Copyright © 2010 F3 Forum, LLC. All rights reserved.

6 Comments leave one →
  1. September 25, 2010 11:44 am

    good thoughts; whether or not in the etymology, compass is important isn’t it? Which direction should our compassion take us? How to we know the direction – even the horizon? A compass is essential. My faith-tradition provides me a compass that points to people in need in a horizon beyond myself, my family, people like me, and even beyond people who agree with me, in fact all the way to include people who see me as enemy. That’s the direction and horizon – it doesn’t mean I’m very good at following it. That’s the journey.

  2. October 4, 2010 1:35 am

    Thank you for this blog. The word certainly means a lot more than many people may realise.

    • October 4, 2010 5:56 am

      Thanks so much for visiting our blog and your comment. I look forward to reading more of your posts.
      My best,

  3. dusterbed permalink
    October 4, 2010 7:14 am

    Thanks for bringing me to your Blog.
    I really like the way you explore the elements of the word compassion. I had never thought about it in this way before! Likewise, it is interesting when you point out that “compass” is indeed part of the word.
    Since learning a little more about Buddhism and the teachings about compassion, I am daily practicing compassion. But I often find it difficult to reverse the “training” I have had since birth. I find that the more compassionate I am – towards everybody – the easier it is for me to embrace compassion. It’s contagious too!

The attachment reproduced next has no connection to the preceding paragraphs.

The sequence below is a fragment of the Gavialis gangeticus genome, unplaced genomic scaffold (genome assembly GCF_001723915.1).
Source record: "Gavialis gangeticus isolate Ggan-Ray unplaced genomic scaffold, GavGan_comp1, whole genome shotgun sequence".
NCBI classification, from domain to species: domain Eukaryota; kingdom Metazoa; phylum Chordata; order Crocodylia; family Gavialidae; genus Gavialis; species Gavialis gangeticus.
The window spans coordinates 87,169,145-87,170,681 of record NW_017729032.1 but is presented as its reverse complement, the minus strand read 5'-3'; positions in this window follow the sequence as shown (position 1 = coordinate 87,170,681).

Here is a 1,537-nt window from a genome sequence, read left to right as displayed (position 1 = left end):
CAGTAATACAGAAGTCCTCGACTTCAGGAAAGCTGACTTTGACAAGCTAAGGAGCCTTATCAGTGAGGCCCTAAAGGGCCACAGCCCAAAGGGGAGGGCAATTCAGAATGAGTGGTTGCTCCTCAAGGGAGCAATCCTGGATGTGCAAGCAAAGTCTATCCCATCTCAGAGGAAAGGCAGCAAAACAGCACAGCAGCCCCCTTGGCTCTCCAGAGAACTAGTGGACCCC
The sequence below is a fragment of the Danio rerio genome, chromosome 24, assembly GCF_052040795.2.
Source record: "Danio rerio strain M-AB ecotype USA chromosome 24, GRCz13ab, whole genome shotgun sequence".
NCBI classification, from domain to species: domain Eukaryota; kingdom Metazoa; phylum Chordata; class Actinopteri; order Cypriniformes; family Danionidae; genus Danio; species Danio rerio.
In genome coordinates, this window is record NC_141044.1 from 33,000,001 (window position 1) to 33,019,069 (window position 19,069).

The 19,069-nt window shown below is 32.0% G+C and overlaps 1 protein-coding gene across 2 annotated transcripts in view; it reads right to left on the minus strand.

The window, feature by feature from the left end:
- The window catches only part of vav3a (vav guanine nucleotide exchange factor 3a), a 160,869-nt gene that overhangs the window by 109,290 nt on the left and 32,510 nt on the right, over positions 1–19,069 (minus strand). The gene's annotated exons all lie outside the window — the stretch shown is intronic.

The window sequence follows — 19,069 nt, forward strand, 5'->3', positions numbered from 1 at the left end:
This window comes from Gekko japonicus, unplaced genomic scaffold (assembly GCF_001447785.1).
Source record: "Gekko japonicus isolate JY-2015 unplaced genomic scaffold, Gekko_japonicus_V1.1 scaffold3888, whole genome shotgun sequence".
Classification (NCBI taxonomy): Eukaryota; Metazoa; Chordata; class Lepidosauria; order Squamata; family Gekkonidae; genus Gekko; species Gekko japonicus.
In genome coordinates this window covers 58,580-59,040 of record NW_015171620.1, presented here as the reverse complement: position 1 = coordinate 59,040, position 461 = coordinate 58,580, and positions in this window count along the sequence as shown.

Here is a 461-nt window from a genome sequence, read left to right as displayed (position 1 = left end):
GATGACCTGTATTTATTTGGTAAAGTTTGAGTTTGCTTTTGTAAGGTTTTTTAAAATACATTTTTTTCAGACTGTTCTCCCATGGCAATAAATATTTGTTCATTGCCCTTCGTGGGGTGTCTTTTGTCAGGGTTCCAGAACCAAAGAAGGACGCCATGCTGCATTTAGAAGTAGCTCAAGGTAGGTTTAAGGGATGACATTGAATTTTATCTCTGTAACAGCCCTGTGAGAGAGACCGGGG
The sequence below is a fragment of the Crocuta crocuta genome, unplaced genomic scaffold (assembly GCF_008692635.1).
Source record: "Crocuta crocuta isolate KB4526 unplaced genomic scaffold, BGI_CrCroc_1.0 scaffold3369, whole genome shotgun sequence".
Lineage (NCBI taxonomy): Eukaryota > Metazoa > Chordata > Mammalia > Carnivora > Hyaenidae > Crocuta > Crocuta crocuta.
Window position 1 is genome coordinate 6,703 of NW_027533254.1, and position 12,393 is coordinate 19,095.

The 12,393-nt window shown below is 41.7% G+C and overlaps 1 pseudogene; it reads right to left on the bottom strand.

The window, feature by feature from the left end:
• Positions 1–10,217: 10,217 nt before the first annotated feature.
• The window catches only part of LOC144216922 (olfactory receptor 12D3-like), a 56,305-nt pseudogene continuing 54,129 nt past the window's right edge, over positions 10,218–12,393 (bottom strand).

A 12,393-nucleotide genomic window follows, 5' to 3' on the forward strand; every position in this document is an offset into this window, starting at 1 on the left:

4. Marjorie Shalita permalink
    April 18, 2013 2:09 am

    Embedded in the word ‘compassion’ is the word ‘compass’, which can be defined as an instrument for drawing circles. A compassionate person is one who has the capacity to empathize with the suffering of another by allowing him/herself to feel what the other is feeling, and acting on the desire to do something to help, to walk a mile in the other’s shoes and to encompass, (ie., include a wide range of person, place or thing; surround, embrace, incorporate, take in, contain, involve or deal with) another human being… allowing ourselves to be the instrument by which others are pointed in the direction of the magnetic north. To be truly compassionate, we must be willing to be open to a greater concentric circle that is all inclusive, not exclusive, by seeing the intrinsic value of the whole of humanity…..there is no separation, there is no us/them mentality, there is no difference between any polarity of up/down, right/left, black/white, light/dark or above/below….everything and everyone is connected to everything and everyone else, and to the Greater Being….We are all ONE, we are each a Divine Exression of Love~~

  5. Yoo Yi Jing permalink
    July 10, 2014 2:45 am

    Hello, I am a student, may I know if I can use your photo for my assignment? I will cite this page 🙂